Cracks in the foundation

Down the way on busy Tower Bridge Road is Labour candidate Neil Coyle’s campaign office. An election countdown is displayed on a whiteboard, amid piles of literature (including boxes of leaflets enigmatically labelled “drugs”, “coins”, “animals”) in a long, narrow office that was once a bread shop. I first met Coyle a year ago, when he was already active as both a Labour PPC and a councillor in Newington Ward, which lies to the west of the constituency. He’s gained in confidence since then: his lines on “Homes, Jobs, NHS” are quick, fired machine-gun like as we doorstep residents in in a ward split between Labour and Liberal Democrat in the borough council.

“Time was, the route in along the train line was blazing with Liberal Democrat posters”, Coyle tells me as we stride up and down stairs. His optimism seems infectious: one campaigner tells me in a narrow lift ride up to a council block’s fifth floor that he’s fought five elections, and “this is by far the best chance we’ve had of winning.” They’re trying to mobilise what Coyle calls the “latent Labour vote” here, where Labour campaigns – and Hughes’ own – haven’t always been quite so determined. Coyle proudly tells me that at this moment, Bermondsey and Old Southwark Labour have the best contact rate in London. In a sunny courtyard of one block, boys run past us on scooters and roller skates shouting “Vote Ukip!” Coyle asks them if they know what Labour has done for primary schools in the area, and they snort – “We’re in Year 8, mate!” “What they did in the past, too,” Coyle mutters, annoyed, as they whizz away. In general, though, Ukip are not much of a threat to Coyle and his gang. An Ashcroft poll in September showed a slight drop in the Conservatives’ share since 2014, 9 per cent for Ukip, and Labour and the Liberal Democrats neck-and-neck with 35 per cent and 36 per cent respectively. Ukip supporters are most likely to come from the Conservatives, or the right-leaning within Hughes’ base. Meanwhile, the area’s student population are likely to make up the lion’s share of that swing from Hughes to Labour – Times Higher Education named Bermondsey & Old Southwark as one of ten seats where students could “swing it” for Labour. One sleepy-looking student who answers the door to us takes a window poster as soon as he clocks Coyle’s red rosette, and assures us that his flatmates will all be voting the same way.

Eventually, we make it down a quiet mews road lined with boutique flats and gated courtyards. One tired-looking man in cords opens the door and leans against the wall, unresponsive to Coyle’s greetings, replying only that “mental health” is the policy he’s interested in. Coyle, egged on by the man’s silent attention, launches into his own backstory: he says an interest in mental health is what got him into politics in the first place, both personally and professionally. Coyle’s mother suffers from schizophrenia, which means the whole family suffered in turn from the disappearance of intermediary care for the mentally ill and their loved ones. He explains how she could only receive help once she was arrested. As we leave, he looks a little embarrassed: “I worry I spoke a little too much, there.” Yet the constituency has the highest rates of mental health problems in Western Europe, so it’s a personal story that will resonate with many. Earlier, in the constituency office, more motivations surfaced. Simon Hughes cut legal aid in his role as Justice Minister in the last government, and, Coyle. tells me: “When my family split up – if he'd been responsible for legal aid when my family, split up my dad would never have won custody for us. It had to go to court, dad wouldn't have had legal aid. Mum had been sectioned. We'd have gone into care, I would have been more likely to go to prison than university.” He shares with his voters a fed-upness with the status quo; a sense that the last government wasn’t really good enough. Coyle also thinks that the area’s high turnover of people could take a hatchet to Hughes’ prized “recognition factor”. Yet even recent arrivals know about his legacy: a 23-year old engineer who has recently moved to the area tells me Hughes’ 30-year tenure is impressive– “he seems to care about the area, and having been MP for 30 years is a pretty solid vote of confidence” - but her priority is keeping the Tories out, so she’ll be voting Labour.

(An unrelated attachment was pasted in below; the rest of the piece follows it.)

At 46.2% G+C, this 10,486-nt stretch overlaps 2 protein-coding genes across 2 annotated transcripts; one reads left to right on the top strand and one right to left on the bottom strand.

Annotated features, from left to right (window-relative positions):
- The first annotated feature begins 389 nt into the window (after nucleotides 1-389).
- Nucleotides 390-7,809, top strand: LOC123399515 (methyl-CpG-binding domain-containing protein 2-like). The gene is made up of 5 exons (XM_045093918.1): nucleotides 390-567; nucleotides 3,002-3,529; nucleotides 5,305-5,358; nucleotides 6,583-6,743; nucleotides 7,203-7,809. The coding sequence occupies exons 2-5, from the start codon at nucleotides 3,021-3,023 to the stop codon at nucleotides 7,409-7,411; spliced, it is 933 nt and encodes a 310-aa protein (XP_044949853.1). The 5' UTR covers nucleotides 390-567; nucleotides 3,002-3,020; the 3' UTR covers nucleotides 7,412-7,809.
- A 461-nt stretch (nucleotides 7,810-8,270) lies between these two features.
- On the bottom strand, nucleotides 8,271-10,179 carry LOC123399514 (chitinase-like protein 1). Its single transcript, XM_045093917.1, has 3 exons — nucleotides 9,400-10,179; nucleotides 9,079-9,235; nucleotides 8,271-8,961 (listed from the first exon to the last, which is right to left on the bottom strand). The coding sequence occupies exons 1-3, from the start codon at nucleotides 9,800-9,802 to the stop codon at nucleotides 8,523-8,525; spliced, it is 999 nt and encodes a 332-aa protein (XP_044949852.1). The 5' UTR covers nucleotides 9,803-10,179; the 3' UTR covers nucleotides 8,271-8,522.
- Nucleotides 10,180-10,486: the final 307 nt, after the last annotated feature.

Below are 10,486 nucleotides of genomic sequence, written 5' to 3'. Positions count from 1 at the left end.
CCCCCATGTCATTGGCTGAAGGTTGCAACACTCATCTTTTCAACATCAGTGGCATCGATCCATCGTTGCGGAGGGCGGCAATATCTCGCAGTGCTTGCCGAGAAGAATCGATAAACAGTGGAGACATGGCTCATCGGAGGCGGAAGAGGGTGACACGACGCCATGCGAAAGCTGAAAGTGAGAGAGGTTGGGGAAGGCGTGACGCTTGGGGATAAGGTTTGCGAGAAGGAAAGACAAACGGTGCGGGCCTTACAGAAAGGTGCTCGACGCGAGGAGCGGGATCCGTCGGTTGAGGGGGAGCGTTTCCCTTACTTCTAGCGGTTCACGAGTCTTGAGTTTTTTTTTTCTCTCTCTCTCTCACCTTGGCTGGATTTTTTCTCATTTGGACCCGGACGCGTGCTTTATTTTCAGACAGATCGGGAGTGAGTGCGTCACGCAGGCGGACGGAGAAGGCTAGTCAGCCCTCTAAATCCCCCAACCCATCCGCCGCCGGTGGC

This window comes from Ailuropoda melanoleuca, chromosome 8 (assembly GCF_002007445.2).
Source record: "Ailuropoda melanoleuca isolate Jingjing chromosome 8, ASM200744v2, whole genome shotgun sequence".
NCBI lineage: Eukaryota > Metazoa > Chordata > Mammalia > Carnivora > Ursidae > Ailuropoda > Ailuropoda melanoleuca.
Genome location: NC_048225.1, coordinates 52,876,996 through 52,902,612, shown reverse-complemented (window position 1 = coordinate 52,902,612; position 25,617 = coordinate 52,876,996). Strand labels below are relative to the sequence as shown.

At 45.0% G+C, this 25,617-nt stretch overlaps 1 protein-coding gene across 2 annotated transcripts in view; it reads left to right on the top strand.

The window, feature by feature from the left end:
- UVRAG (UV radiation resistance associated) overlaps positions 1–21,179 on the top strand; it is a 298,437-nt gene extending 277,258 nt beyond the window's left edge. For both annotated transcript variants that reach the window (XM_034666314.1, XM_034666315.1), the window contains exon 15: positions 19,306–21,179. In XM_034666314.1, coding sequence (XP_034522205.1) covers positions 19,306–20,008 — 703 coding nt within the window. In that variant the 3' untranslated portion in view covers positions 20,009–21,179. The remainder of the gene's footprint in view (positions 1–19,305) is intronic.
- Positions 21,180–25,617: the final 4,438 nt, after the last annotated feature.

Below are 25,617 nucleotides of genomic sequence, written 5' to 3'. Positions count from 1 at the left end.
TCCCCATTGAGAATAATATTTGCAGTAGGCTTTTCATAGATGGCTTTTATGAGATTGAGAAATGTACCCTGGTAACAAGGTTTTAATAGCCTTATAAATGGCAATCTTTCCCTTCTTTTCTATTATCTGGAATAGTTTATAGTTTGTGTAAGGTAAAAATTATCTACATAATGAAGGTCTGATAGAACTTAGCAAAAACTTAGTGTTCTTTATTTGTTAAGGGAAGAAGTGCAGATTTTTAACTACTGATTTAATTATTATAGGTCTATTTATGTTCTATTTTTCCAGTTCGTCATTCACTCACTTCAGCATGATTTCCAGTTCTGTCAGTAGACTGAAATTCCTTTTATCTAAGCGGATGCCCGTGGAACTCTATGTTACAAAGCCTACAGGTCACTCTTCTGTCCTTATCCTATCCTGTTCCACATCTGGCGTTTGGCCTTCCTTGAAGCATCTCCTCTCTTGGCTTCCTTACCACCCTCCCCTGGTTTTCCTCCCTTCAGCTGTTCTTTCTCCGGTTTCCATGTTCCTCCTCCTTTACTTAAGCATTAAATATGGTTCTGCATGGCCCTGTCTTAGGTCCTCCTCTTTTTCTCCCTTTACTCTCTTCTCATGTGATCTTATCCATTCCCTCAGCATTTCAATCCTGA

The elephant in the room

Somewhere south of both Bermondsey and Neil Coyle’s office is the busy roundabout at Elephant and Castle . It’s a junction that’s seen much of the area’s controversy over the past few years – first, the closure of the Heygate Estate, then the erection of fancy new tower blocks in the area’s “Regeneration zone”. While it’s hard to travel far in this constituency without hitting on some construction site or other, it’s no coincidence that a housing march a few weeks ago started here, where gap between rich and poor is most dramatic.

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Photos of Coalition leaders marked "Traitor" adorn a wall in Elephant & Castle's Heygate Estate. Image: Getty.

At the Elephant shopping centre, rugs blazoned with images of motorbikes flap in the breeze as stallholders make the most of the sun and the Saturday shoppers. Many I speak to tell me they’re not eligible to vote, or not interested in politics. The joint owners of a hair salon shake their heads hopelessly at me when I ask whether they know if they live in the constituency; a pair of men at a church stall say they can no longer afford to live here.

For those that can and will vote, it’s clear the national situation is key. Hat-seller Adi tells me he’s voting Labour: “We can’t have the Conservatives anymore – they just keep cutting, and cutting, and cutting. That Miliband, we’ll have him. With pleasure.” Yet he and his friends see Hughes as a “good man” and familiar local figure, who “rides past here, always on his bike”. It’s with regret that they’ll turn their votes to Labour. Tyler, a homeless man in his 60s who whiles away his time in the underpass beneath the bustling junction, tells me he’s never voted, but might this time. He’s furious with Cameron: “he’s all for houses for young couples and people with money, but what about the council estates? What about the people who can’t work? They exist. I know because I’ve met them, hundreds of times”.

Disaffected mess